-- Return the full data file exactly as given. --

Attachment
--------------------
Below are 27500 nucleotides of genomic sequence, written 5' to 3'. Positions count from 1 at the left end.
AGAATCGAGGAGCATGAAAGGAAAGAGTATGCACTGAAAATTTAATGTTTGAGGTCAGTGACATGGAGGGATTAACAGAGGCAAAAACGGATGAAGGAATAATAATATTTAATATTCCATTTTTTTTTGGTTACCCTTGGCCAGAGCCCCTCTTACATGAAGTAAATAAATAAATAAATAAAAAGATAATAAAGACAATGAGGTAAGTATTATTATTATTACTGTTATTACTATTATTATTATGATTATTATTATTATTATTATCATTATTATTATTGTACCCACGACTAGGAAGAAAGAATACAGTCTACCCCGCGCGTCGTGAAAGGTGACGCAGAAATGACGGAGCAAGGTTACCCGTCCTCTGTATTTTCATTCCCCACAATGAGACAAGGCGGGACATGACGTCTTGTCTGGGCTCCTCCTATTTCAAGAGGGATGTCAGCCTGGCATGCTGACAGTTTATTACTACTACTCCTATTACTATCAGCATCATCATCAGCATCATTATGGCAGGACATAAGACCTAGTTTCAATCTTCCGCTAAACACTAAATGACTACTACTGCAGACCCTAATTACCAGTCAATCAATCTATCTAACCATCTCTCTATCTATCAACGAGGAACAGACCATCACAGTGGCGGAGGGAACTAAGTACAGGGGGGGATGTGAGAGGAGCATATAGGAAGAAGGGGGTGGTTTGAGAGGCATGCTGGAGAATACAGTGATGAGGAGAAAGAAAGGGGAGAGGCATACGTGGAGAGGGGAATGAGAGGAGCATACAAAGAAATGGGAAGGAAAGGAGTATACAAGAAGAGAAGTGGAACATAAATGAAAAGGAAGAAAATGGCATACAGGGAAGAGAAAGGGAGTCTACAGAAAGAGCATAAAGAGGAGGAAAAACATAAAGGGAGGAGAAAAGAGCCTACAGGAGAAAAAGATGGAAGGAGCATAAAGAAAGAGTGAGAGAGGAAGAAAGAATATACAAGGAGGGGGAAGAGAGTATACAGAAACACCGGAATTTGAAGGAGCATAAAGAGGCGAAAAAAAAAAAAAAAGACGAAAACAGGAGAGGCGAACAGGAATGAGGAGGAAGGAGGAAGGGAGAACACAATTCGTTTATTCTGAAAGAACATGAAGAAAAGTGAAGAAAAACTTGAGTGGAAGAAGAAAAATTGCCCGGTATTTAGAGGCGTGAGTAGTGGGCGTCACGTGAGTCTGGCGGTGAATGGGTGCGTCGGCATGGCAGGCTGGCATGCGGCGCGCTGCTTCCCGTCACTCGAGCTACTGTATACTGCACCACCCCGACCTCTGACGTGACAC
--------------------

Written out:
Below are 27500 nucleotides of genomic sequence, written 5' to 3'. Positions count from 1 at the left end.
AGAATCGAGGAGCATGAAAGGAAAGAGTATGCACTGAAAATTTAATGTTTGAGGTCAGTGACATGGAGGGATTAACAGAGGCAAAAACGGATGAAGGAATAATAATATTTAATATTCCATTTTTTTTTGGTTACCCTTGGCCAGAGCCCCTCTTACATGAAGTAAATAAATAAATAAATAAAAAGATAATAAAGACAATGAGGTAAGTATTATTATTATTACTGTTATTACTATTATTATTATGATTATTATTATTATTATTATCATTATTATTATTGTACCCACGACTAGGAAGAAAGAATACAGTCTACCCCGCGCGTCGTGAAAGGTGACGCAGAAATGACGGAGCAAGGTTACCCGTCCTCTGTATTTTCATTCCCCACAATGAGACAAGGCGGGACATGACGTCTTGTCTGGGCTCCTCCTATTTCAAGAGGGATGTCAGCCTGGCATGCTGACAGTTTATTACTACTACTCCTATTACTATCAGCATCATCATCAGCATCATTATGGCAGGACATAAGACCTAGTTTCAATCTTCCGCTAAACACTAAATGACTACTACTGCAGACCCTAATTACCAGTCAATCAATCTATCTAACCATCTCTCTATCTATCAACGAGGAACAGACCATCACAGTGGCGGAGGGAACTAAGTACAGGGGGGGATGTGAGAGGAGCATATAGGAAGAAGGGGGTGGTTTGAGAGGCATGCTGGAGAATACAGTGATGAGGAGAAAGAAAGGGGAGAGGCATACGTGGAGAGGGGAATGAGAGGAGCATACAAAGAAATGGGAAGGAAAGGAGTATACAAGAAGAGAAGTGGAACATAAATGAAAAGGAAGAAAATGGCATACAGGGAAGAGAAAGGGAGTCTACAGAAAGAGCATAAAGAGGAGGAAAAACATAAAGGGAGGAGAAAAGAGCCTACAGGAGAAAAAGATGGAAGGAGCATAAAGAAAGAGTGAGAGAGGAAGAAAGAATATACAAGGAGGGGGAAGAGAGTATACAGAAACACCGGAATTTGAAGGAGCATAAAGAGGCGAAAAAAAAAAAAAAAGACGAAAACAGGAGAGGCGAACAGGAATGAGGAGGAAGGAGGAAGGGAGAACACAATTCGTTTATTCTGAAAGAACATGAAGAAAAGTGAAGAAAAACTTGAGTGGAAGAAGAAAAATTGCCCGGTATTTAGAGGCGTGAGTAGTGGGCGTCACGTGAGTCTGGCGGTGAATGGGTGCGTCGGCATGGCAGGCTGGCATGCGGCGCGCTGCTTCCCGTCACTCGAGCTACTGTATACTGCACCACCCCGACCTCTGACGTGACAC